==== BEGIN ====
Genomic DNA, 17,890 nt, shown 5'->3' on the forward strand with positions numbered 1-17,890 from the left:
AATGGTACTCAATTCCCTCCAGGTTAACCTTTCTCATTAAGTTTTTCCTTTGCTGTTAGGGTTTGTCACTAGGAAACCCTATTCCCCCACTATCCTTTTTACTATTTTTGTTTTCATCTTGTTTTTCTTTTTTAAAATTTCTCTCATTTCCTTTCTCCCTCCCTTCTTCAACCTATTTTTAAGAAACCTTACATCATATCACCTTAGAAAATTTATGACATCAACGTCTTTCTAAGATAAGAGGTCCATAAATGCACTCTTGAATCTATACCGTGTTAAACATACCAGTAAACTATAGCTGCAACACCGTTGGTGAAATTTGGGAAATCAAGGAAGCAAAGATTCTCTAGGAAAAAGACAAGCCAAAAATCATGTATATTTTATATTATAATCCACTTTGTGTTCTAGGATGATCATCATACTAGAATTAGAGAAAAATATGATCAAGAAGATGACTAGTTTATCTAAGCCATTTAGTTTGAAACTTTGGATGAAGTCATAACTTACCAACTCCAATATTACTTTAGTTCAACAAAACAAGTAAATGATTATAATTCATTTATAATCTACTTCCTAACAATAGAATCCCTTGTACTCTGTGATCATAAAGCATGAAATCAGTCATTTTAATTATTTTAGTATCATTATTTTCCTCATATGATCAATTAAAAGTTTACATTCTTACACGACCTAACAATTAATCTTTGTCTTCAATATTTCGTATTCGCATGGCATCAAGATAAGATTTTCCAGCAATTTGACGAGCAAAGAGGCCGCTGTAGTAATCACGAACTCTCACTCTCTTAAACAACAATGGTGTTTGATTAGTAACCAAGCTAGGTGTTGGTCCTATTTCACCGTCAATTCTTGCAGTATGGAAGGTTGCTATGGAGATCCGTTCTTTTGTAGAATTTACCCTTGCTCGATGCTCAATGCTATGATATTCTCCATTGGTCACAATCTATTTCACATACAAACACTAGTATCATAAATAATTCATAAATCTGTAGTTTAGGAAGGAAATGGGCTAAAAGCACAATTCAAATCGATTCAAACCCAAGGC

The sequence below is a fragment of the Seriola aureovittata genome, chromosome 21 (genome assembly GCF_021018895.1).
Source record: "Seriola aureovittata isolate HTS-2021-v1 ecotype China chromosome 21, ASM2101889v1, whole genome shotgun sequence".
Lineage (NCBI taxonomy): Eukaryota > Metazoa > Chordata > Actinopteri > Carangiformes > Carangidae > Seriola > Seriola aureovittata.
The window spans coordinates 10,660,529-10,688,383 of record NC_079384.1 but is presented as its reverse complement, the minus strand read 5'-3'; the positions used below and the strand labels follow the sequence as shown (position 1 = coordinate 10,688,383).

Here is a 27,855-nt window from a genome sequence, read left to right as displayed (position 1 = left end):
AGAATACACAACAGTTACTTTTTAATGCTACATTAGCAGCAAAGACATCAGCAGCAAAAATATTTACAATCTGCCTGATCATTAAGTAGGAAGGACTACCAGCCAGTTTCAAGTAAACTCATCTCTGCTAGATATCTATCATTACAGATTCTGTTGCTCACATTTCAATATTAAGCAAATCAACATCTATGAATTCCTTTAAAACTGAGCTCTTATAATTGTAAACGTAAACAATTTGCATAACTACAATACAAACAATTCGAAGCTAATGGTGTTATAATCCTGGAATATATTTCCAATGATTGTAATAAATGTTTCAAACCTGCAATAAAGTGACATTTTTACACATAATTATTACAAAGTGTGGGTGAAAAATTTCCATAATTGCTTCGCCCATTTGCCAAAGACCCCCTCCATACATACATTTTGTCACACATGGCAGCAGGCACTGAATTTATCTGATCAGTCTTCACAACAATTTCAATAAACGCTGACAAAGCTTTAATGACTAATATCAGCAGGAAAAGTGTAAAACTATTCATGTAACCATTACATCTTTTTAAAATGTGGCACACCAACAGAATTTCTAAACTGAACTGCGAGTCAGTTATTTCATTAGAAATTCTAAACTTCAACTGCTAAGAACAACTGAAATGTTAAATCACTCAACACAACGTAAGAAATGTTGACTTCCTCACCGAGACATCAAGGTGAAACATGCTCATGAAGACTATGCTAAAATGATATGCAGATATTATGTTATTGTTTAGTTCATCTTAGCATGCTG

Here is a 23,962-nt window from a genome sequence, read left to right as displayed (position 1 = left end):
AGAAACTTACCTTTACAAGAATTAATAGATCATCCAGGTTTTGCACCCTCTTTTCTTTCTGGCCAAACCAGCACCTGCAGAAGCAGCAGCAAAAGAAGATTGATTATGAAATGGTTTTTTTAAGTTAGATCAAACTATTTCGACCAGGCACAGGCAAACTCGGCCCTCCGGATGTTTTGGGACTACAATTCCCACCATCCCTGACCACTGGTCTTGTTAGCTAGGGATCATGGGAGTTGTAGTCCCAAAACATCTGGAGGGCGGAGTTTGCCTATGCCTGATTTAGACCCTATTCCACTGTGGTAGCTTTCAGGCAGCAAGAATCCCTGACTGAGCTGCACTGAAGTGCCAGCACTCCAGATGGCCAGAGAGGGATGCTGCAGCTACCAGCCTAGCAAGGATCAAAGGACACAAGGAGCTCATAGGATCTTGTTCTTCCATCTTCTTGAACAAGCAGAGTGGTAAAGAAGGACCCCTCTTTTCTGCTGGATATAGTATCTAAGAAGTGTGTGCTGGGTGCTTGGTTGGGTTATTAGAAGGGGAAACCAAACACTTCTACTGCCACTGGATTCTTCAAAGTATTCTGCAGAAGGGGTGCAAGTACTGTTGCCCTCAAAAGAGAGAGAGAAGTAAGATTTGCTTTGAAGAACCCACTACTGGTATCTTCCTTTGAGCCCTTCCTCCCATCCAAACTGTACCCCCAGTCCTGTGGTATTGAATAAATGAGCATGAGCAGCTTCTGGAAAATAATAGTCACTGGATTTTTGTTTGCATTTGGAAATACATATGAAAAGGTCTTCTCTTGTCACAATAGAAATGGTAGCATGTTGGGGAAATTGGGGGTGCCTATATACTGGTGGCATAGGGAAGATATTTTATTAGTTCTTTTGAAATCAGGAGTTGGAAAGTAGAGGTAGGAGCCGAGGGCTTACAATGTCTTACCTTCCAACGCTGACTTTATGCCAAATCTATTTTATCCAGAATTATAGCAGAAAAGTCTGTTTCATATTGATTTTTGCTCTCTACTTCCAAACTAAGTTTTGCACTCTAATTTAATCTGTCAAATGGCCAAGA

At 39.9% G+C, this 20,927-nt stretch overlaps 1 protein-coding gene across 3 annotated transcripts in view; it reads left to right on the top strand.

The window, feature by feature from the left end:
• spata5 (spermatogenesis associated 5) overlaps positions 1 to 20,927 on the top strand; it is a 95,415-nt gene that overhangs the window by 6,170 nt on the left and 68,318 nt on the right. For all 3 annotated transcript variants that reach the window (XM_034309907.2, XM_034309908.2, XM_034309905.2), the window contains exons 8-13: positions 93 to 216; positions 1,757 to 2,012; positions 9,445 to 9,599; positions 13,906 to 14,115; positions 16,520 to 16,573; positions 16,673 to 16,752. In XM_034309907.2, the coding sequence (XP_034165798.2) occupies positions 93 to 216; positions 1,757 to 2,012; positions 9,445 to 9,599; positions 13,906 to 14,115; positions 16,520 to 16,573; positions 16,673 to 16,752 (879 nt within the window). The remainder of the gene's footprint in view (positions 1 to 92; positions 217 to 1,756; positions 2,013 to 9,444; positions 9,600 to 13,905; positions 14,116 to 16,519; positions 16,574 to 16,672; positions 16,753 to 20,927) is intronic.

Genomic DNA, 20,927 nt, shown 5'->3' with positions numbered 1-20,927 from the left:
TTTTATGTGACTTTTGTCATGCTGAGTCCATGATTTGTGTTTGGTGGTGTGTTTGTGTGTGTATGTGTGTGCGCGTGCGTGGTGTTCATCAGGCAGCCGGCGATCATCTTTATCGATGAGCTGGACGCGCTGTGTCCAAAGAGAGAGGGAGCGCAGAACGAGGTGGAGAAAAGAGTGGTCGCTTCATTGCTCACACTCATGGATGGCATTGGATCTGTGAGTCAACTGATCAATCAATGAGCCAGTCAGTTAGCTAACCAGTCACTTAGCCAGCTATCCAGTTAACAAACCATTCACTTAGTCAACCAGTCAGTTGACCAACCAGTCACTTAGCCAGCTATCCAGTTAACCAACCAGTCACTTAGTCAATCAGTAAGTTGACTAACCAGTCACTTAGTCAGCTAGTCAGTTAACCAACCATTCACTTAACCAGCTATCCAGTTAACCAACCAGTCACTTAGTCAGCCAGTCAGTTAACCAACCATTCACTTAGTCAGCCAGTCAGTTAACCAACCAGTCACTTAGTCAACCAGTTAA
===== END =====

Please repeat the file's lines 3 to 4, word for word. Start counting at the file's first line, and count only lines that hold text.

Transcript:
The sequence below is a fragment of the Seriola aureovittata genome, chromosome 21 (genome assembly GCF_021018895.1).
Source record: "Seriola aureovittata isolate HTS-2021-v1 ecotype China chromosome 21, ASM2101889v1, whole genome shotgun sequence".